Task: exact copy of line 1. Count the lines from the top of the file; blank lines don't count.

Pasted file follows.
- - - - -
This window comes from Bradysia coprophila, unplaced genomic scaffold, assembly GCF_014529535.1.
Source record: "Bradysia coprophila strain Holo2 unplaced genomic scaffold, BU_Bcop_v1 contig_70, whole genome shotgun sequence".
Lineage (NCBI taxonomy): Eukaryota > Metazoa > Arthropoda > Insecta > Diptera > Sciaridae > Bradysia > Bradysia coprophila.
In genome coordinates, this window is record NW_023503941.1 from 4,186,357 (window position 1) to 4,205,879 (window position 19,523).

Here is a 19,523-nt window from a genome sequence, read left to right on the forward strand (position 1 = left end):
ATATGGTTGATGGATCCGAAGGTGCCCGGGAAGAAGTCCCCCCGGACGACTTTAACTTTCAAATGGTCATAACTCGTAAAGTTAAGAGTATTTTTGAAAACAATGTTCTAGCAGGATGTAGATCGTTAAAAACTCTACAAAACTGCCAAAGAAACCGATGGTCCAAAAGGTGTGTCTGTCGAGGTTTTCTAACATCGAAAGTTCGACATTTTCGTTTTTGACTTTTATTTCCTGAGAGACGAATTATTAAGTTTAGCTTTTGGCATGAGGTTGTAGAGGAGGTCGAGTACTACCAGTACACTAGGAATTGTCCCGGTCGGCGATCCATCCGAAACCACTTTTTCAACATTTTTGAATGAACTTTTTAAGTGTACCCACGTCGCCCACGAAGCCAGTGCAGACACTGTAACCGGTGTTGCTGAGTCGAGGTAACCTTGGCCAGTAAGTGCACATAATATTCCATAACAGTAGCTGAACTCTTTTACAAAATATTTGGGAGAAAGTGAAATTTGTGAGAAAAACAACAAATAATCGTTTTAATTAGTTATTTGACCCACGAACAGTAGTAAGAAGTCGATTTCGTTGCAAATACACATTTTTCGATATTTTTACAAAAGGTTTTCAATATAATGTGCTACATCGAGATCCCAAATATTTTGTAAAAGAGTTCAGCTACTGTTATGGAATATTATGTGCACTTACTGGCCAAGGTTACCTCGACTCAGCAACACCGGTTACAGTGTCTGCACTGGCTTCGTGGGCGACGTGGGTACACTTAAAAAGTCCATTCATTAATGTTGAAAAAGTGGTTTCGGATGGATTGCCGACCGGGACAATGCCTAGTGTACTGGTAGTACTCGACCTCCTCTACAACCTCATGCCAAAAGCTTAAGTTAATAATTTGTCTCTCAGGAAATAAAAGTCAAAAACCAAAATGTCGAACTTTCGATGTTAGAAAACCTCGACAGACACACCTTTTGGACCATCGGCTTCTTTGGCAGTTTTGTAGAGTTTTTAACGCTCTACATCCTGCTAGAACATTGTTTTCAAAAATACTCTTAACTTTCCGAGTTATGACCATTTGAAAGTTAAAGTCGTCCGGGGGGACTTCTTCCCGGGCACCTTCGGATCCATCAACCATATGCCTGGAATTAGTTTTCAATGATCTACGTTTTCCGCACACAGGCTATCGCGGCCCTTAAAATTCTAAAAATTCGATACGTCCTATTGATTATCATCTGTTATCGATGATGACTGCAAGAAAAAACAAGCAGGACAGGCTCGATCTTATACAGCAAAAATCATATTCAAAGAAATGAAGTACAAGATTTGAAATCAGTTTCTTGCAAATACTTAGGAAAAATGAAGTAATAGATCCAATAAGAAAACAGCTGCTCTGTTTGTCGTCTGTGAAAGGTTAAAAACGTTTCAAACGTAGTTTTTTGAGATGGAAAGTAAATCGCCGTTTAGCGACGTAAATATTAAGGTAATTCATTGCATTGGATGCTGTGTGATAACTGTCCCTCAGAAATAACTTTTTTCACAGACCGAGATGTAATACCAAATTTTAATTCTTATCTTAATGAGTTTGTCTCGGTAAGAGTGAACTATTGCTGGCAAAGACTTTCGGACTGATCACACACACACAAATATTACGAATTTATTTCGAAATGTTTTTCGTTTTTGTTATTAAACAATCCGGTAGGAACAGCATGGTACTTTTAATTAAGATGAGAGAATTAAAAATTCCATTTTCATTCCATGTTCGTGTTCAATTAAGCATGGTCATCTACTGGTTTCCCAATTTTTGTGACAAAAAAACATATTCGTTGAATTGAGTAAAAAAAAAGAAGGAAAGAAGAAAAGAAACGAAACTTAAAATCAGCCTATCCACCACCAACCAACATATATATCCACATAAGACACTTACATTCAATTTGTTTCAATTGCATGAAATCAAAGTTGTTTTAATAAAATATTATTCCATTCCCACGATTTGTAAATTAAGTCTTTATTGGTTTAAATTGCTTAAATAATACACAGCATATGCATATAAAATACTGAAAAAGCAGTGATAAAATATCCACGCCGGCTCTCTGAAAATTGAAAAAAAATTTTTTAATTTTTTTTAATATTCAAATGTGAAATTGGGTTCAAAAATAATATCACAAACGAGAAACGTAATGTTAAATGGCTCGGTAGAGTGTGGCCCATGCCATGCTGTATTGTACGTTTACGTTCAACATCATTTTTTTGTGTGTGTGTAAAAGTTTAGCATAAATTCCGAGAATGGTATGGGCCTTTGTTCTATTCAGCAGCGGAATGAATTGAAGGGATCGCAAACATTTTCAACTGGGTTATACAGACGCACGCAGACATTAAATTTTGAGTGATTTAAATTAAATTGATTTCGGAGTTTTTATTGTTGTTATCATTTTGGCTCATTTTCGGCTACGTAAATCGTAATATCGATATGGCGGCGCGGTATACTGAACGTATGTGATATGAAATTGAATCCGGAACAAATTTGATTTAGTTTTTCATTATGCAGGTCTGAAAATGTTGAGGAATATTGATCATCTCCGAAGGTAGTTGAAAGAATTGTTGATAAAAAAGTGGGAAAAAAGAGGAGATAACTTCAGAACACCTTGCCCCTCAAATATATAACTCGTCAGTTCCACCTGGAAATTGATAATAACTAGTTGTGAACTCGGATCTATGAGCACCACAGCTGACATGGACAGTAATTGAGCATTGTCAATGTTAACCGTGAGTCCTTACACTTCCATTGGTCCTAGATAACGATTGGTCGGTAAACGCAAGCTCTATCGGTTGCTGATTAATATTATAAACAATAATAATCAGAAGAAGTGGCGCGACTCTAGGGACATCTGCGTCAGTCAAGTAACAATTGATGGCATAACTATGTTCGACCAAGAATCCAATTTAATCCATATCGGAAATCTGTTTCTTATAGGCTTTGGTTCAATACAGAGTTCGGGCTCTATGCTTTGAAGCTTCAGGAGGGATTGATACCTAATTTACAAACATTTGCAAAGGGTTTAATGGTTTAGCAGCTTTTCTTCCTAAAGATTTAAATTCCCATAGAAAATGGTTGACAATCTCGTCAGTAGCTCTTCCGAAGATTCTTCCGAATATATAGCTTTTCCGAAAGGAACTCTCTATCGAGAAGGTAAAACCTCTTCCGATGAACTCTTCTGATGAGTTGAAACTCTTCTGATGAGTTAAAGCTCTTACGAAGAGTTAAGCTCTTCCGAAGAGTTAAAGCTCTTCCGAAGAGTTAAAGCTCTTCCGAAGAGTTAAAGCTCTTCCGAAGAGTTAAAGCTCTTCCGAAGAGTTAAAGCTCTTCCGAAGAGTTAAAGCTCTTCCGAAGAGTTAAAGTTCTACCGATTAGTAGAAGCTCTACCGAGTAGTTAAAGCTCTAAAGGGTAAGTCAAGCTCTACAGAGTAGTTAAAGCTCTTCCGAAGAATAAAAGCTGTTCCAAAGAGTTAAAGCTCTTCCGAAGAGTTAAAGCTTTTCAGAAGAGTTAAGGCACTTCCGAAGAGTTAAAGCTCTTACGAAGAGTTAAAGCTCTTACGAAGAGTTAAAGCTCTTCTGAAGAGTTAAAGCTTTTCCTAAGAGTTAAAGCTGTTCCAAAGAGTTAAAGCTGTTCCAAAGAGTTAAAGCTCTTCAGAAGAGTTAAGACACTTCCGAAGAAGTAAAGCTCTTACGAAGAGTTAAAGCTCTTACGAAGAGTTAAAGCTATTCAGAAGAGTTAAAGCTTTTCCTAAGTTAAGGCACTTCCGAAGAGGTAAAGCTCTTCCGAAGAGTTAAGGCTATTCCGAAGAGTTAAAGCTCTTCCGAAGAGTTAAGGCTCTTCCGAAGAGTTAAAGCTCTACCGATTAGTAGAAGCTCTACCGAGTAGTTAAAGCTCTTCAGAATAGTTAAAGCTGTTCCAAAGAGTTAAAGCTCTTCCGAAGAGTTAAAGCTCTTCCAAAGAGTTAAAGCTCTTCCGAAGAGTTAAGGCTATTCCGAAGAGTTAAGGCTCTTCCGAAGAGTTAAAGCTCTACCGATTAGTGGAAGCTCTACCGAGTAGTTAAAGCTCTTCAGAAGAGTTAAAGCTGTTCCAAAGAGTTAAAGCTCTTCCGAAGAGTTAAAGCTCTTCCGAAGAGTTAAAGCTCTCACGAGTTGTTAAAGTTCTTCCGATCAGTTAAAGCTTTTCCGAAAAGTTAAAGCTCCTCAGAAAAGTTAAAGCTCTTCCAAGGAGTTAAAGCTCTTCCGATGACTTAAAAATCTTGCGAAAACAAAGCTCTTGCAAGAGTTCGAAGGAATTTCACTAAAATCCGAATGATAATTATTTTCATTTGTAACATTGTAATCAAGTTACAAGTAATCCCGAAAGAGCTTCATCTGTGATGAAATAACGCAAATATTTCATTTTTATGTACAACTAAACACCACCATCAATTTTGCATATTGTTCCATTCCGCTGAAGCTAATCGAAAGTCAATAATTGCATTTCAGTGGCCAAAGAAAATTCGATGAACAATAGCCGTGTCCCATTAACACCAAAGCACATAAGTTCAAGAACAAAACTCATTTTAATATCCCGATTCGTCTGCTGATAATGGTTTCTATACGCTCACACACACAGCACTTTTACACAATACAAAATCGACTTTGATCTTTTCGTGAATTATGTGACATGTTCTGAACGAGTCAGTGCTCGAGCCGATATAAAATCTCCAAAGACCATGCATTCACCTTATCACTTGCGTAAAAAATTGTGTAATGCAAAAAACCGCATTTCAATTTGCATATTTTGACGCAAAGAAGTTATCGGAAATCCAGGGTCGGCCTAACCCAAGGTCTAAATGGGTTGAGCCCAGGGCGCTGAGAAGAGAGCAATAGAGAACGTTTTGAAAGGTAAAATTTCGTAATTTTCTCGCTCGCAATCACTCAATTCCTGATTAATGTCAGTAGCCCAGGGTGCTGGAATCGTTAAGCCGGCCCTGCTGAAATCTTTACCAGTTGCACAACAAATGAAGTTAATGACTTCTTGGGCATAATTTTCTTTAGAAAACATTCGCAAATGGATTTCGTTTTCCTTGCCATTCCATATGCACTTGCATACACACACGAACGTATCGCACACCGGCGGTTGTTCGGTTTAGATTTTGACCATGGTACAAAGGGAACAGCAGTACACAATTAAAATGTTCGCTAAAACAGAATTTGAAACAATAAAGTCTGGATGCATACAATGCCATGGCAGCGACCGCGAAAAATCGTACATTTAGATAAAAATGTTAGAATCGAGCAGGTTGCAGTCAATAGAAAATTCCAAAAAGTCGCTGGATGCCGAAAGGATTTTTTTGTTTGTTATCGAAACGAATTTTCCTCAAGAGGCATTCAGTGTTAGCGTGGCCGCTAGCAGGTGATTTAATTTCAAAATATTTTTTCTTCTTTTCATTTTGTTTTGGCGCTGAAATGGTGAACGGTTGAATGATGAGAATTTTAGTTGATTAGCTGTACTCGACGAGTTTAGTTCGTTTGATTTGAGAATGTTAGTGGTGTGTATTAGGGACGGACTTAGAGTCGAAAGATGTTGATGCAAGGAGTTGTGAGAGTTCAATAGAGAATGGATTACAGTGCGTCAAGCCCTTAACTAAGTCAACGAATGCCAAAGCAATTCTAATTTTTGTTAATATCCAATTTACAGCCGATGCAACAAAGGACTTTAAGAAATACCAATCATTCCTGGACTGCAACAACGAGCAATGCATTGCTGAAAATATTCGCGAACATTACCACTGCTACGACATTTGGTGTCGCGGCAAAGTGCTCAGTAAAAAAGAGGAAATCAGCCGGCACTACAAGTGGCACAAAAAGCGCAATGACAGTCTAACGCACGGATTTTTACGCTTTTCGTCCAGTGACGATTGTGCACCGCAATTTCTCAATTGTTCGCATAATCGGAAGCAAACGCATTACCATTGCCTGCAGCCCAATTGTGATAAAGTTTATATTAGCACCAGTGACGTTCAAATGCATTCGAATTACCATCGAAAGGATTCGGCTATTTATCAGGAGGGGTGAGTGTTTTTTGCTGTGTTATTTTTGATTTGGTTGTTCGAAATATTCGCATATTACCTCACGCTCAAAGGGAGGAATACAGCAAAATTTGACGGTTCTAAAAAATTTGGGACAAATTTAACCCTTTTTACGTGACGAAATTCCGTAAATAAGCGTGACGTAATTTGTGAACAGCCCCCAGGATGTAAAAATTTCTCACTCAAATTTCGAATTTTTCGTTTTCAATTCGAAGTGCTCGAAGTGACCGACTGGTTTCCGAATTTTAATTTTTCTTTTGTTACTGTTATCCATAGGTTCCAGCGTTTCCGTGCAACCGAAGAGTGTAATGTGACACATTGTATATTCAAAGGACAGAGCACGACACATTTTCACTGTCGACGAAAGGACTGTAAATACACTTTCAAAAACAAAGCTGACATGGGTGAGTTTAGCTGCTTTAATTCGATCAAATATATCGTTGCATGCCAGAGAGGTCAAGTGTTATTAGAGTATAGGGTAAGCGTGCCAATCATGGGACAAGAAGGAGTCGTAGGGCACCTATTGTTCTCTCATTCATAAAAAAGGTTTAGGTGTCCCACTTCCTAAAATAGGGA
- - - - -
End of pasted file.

This window comes from Bradysia coprophila, unplaced genomic scaffold, assembly GCF_014529535.1.